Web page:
(From: 6004th AISS, Det #2, Report #493-5-52, D/I #09301, 26 May 52): A twin engine UN bomber crashed at Hangpo-dong (XC 279069) at dawn, 4 Apr 52. The inhabitant observed an American corpse dressed in an OD jacket and no pants lying 30 meters north of where the plane crashed. No other bodies were observed.

Note: The next is a "real puzzle", because of a date discrepancy!

(From: MISG/FE Interr Report #KT 3458, D/I #12344, 25 Jul 52):
On 28 March 52, Source heard from a civilian that a UN aircraft possibly a twin engine, crashed in the vicinity of (YC 1968) at 0100 that morning. Later that day, three caucasians were observed about 30 years old, being marched under three guards. The three caucasians were wearing tan uniforms and brown boots. Their uniforms had zippered pockets on the trouser legs. The civilian heard that these three caucasians bailed out from the aircraft and the fourth was believed killed when his parachute failed to open.

(From: 6004th AISS, EEI File #2, 25 Sep 53):
An interrogator told Source that VAN FLEET was being held in Pyongyang by the Chinese. He was being interrogated on UN use of bacteriological warfare. The Chinese were also trying to force VAN FLEET to write about "The Glory of the Communists for their Treatment of Prisoners of War." Source felt that the reason that they were told this was that the interrogators felt that by mentioning names of POWs, of high rank or prestige, and the fact that they too were being coerced into signing BW charges, that this would tend to make personnel like Source confess to these charges.

(From: 6004th AISS, EEI File #2, 26 Sep 53):
Source was told by another returning POW, who got it from a Chinese interrogator, that Lt. VAN FLEET was alive and was being held a prisoner by the Chinese Communists. One Chinese interrogator said that VAN FLEET was alive and another Chinese interrogator said that he was dead. Source received this information on 5 Sep 53, enroute to Kaesong for repatriation.

(From: 6004th AISS, EEI File #2, 2, Gen File Vol 4, Sep 53):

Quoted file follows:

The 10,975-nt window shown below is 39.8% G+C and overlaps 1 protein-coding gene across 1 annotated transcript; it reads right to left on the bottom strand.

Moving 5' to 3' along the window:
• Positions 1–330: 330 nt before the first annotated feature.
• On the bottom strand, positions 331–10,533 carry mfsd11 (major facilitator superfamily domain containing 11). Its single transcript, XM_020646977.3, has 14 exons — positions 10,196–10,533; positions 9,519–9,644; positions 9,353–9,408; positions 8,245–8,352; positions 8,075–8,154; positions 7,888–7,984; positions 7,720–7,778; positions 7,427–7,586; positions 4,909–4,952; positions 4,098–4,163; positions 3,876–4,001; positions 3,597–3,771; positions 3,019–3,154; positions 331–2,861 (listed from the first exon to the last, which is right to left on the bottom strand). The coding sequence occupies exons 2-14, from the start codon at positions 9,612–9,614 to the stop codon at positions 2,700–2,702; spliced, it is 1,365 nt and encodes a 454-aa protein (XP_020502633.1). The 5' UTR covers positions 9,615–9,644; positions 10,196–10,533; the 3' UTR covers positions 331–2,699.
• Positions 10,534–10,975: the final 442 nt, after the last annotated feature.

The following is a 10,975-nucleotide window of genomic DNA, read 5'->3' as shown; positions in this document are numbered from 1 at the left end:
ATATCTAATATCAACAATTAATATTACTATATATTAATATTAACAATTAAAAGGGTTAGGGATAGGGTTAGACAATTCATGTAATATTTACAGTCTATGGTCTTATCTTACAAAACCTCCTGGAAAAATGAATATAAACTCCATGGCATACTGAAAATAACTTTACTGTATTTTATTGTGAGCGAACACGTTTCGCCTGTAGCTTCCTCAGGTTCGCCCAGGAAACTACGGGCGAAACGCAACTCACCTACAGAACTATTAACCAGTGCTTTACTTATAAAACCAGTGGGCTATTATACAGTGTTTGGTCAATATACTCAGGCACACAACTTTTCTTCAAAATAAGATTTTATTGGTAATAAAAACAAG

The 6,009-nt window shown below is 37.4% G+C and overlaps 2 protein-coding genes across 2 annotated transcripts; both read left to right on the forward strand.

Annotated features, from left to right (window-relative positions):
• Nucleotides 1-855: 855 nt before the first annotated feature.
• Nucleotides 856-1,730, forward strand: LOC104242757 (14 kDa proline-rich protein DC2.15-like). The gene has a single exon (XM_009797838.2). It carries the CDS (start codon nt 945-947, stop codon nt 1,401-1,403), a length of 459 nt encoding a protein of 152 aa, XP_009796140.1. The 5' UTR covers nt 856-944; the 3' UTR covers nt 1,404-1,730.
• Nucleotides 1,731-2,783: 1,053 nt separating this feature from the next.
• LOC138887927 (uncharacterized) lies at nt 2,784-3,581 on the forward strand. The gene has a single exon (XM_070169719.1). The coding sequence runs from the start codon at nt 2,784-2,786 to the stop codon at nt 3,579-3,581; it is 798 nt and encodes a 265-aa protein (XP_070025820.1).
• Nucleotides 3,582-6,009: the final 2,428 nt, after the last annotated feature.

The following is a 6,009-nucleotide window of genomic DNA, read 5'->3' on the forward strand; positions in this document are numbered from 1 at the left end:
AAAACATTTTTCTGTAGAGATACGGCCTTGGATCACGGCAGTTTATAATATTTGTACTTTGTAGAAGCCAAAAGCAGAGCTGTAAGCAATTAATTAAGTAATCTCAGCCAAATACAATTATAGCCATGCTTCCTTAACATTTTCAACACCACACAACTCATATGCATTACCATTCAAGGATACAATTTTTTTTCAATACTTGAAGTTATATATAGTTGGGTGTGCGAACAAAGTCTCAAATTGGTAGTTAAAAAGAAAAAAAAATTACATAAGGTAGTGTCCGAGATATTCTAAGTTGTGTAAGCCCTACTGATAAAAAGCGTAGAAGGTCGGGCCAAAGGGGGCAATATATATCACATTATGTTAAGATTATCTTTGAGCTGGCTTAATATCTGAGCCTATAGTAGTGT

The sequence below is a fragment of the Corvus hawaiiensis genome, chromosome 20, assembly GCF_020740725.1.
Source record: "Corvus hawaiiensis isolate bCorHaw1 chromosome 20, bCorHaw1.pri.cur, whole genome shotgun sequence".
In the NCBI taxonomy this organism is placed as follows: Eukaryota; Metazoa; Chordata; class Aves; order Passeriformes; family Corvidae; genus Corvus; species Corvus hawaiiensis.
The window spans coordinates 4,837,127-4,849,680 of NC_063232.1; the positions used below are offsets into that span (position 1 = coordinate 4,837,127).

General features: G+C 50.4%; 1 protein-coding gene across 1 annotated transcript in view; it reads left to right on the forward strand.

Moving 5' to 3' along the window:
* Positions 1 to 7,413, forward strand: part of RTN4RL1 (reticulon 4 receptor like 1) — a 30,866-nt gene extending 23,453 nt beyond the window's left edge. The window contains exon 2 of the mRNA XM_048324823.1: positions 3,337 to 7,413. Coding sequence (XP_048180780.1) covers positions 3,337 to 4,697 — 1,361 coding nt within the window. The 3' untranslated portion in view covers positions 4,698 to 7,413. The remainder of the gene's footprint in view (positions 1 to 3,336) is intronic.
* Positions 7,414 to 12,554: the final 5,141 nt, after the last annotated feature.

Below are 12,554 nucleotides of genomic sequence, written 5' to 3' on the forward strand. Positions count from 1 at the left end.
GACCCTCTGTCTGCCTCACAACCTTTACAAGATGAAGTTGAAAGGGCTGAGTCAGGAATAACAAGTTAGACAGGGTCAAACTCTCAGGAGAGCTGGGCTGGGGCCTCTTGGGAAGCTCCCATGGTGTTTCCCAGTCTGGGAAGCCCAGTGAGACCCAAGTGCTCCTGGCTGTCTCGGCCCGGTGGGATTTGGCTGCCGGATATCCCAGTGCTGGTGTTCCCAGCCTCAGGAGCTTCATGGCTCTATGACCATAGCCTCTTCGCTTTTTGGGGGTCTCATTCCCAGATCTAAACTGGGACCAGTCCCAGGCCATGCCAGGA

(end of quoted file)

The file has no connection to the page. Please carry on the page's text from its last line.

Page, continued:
Source indicated that on or about May 52, and unknown Chinese English speaking interrogator informed Source that Capt VAN FLEET had previously been interrogated at Pyongyang.

(From: IG OSI, Dist Off #2, APO 77, Date Unknown 1953):
".....According to Lee(Source), during a conversation that ensued, (a secondary informant) 'Min' (who was a member of the Social Security Bureau of North Korea) made the statement that General Van Fleet's son, who was a pilot had also been captured. Lee did not recall whether he was alive. He claims to dimly recall 'Min' saying that VAN FLEET was captured in the Koksan area"

Reports of Korean War POW/MIA's Persist!

Excerpts From A VOA Newsletter!

What Is The U.S. Doing About Those 10-15 POW's?

Let Us Pray For Them


Where Is Uncle Sam Now?

As a free society, you should know that the United States Government has acknowledged that 389 known "by name" Prisoners of War did not return after the Korean War ended. As late as 1992, it was thought that this number may even be higher, possibly as many as 900 - 1000 may have been "retained" under Communist control. As with those lost in Southeast Asia, we have been unable to convince many authorities that many still remain alive, the United States has been unable recognize this issue, and find a way to free those men captured, or to even obtain a proper accounting of them.

Write to the President !

Write to the Vice-President !

Write your Congressman/Senator !

Where Is Uncle Sam Now?

For more information on the Korean War POW/MIA issues
visit The Korean War MIA/POW Help Desk.



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Our thanks to Sandra Fenton & Charles Hinton for permission to use the photographs!
Photo of Van Fleet Jr. by Ray Anastos.

Many of these graphics were created by Sandy's Patriotic Graphics !
Sandy is our Friend, and a true Veteran Supporter!

The ID Tag graphic on this page was created by "wave", with our fondest thanks!